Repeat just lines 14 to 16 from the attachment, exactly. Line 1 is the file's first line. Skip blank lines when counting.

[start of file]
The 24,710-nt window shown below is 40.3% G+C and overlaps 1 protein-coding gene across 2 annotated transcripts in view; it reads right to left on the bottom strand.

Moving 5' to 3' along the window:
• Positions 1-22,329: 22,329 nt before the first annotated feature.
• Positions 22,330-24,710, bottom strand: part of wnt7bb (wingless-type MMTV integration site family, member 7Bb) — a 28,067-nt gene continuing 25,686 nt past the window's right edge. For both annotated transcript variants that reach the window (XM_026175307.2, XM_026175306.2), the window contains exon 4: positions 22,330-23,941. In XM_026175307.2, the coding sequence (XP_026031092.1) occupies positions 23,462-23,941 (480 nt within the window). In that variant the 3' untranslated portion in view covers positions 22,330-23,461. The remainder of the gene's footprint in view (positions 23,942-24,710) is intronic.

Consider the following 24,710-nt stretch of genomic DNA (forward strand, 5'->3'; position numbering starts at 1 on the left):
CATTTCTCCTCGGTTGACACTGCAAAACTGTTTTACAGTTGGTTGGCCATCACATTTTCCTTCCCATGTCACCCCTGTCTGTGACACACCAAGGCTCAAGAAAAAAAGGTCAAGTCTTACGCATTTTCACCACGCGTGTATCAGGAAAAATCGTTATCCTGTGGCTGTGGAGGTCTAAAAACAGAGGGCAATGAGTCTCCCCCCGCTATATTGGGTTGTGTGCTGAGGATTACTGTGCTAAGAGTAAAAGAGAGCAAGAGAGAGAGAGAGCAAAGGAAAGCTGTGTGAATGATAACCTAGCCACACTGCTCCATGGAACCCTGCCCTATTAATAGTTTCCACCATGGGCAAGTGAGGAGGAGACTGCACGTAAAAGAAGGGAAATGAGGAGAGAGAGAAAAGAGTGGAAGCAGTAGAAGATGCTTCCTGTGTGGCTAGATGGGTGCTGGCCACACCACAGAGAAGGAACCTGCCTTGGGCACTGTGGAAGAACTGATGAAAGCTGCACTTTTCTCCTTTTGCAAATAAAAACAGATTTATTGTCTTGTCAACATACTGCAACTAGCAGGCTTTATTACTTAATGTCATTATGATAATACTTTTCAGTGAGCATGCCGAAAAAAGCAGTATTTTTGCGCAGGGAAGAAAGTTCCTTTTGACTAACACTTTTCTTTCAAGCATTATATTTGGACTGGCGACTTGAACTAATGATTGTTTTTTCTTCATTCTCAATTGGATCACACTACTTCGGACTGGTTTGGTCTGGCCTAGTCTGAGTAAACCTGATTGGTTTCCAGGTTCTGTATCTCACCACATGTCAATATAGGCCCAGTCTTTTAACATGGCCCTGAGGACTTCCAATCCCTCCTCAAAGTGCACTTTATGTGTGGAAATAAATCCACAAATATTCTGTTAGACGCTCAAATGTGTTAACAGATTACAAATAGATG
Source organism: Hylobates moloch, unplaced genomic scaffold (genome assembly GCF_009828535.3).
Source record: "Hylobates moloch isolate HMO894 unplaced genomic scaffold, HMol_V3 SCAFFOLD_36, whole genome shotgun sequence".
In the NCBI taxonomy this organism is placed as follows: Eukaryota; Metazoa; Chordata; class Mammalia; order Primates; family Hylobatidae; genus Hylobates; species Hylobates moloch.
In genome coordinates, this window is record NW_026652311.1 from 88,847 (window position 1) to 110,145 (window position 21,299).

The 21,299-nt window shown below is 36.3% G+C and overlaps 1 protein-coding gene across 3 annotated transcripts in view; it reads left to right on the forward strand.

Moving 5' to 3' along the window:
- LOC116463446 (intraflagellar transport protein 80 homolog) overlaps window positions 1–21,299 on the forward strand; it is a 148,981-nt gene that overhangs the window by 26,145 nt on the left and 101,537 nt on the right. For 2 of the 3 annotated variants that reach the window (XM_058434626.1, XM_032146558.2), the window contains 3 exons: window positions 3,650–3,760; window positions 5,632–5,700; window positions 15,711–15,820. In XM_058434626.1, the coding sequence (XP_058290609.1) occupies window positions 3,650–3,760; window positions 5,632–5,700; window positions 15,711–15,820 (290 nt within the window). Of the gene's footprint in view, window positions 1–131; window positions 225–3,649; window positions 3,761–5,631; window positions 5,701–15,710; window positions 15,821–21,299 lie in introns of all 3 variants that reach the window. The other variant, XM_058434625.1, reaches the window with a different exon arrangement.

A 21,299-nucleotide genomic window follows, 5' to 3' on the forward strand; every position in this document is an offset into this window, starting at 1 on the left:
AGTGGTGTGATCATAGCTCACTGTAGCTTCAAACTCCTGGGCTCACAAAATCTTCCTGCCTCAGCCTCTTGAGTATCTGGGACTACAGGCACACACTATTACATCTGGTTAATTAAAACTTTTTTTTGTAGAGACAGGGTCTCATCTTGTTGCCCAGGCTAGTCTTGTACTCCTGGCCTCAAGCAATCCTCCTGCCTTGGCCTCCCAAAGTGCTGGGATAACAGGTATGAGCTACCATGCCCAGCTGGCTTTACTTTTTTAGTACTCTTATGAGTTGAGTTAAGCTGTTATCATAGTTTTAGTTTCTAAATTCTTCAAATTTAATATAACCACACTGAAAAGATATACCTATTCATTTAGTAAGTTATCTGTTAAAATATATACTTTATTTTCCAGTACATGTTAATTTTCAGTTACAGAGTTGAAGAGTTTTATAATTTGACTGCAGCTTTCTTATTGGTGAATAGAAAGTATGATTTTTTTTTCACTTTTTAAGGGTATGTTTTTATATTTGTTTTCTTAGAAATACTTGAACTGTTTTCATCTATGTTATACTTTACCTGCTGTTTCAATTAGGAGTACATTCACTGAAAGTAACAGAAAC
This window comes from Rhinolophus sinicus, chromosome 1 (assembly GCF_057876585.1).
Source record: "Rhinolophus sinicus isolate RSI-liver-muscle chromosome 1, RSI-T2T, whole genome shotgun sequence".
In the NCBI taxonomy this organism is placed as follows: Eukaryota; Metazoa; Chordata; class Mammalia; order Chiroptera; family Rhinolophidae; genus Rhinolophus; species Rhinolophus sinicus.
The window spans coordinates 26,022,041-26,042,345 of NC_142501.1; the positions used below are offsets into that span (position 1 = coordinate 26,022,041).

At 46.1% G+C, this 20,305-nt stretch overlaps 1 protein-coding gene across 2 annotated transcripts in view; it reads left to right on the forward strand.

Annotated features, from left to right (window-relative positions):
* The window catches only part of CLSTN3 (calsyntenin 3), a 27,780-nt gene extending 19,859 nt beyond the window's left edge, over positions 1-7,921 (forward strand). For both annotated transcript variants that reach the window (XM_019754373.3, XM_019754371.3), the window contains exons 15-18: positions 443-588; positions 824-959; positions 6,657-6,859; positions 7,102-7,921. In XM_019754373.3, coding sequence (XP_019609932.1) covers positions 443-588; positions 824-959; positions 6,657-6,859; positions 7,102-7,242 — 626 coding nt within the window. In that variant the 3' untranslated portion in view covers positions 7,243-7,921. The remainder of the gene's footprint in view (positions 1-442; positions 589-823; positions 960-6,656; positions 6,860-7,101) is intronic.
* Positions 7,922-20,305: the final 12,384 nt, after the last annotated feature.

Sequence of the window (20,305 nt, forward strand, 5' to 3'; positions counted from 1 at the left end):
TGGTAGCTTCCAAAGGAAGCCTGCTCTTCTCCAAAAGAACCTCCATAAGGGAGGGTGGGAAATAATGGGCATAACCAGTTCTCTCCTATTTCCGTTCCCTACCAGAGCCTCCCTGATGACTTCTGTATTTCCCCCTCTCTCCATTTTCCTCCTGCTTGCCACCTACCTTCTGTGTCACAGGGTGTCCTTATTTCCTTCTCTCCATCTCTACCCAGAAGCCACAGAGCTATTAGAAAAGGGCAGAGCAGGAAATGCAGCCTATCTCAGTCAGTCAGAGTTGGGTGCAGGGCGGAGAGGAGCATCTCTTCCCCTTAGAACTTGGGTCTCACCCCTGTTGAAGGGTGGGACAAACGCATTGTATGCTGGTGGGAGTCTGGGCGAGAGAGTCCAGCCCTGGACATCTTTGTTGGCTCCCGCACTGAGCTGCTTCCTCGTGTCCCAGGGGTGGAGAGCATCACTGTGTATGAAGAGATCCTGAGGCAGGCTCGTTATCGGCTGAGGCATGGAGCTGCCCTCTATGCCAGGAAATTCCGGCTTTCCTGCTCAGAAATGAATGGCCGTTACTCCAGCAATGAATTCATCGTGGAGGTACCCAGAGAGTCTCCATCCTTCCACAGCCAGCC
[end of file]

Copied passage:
A 21,299-nucleotide genomic window follows, 5' to 3' on the forward strand; every position in this document is an offset into this window, starting at 1 on the left:
AGTGGTGTGATCATAGCTCACTGTAGCTTCAAACTCCTGGGCTCACAAAATCTTCCTGCCTCAGCCTCTTGAGTATCTGGGACTACAGGCACACACTATTACATCTGGTTAATTAAAACTTTTTTTTGTAGAGACAGGGTCTCATCTTGTTGCCCAGGCTAGTCTTGTACTCCTGGCCTCAAGCAATCCTCCTGCCTTGGCCTCCCAAAGTGCTGGGATAACAGGTATGAGCTACCATGCCCAGCTGGCTTTACTTTTTTAGTACTCTTATGAGTTGAGTTAAGCTGTTATCATAGTTTTAGTTTCTAAATTCTTCAAATTTAATATAACCACACTGAAAAGATATACCTATTCATTTAGTAAGTTATCTGTTAAAATATATACTTTATTTTCCAGTACATGTTAATTTTCAGTTACAGAGTTGAAGAGTTTTATAATTTGACTGCAGCTTTCTTATTGGTGAATAGAAAGTATGATTTTTTTTTCACTTTTTAAGGGTATGTTTTTATATTTGTTTTCTTAGAAATACTTGAACTGTTTTCATCTATGTTATACTTTACCTGCTGTTTCAATTAGGAGTACATTCACTGAAAGTAACAGAAAC
This window comes from Rhinolophus sinicus, chromosome 1 (assembly GCF_057876585.1).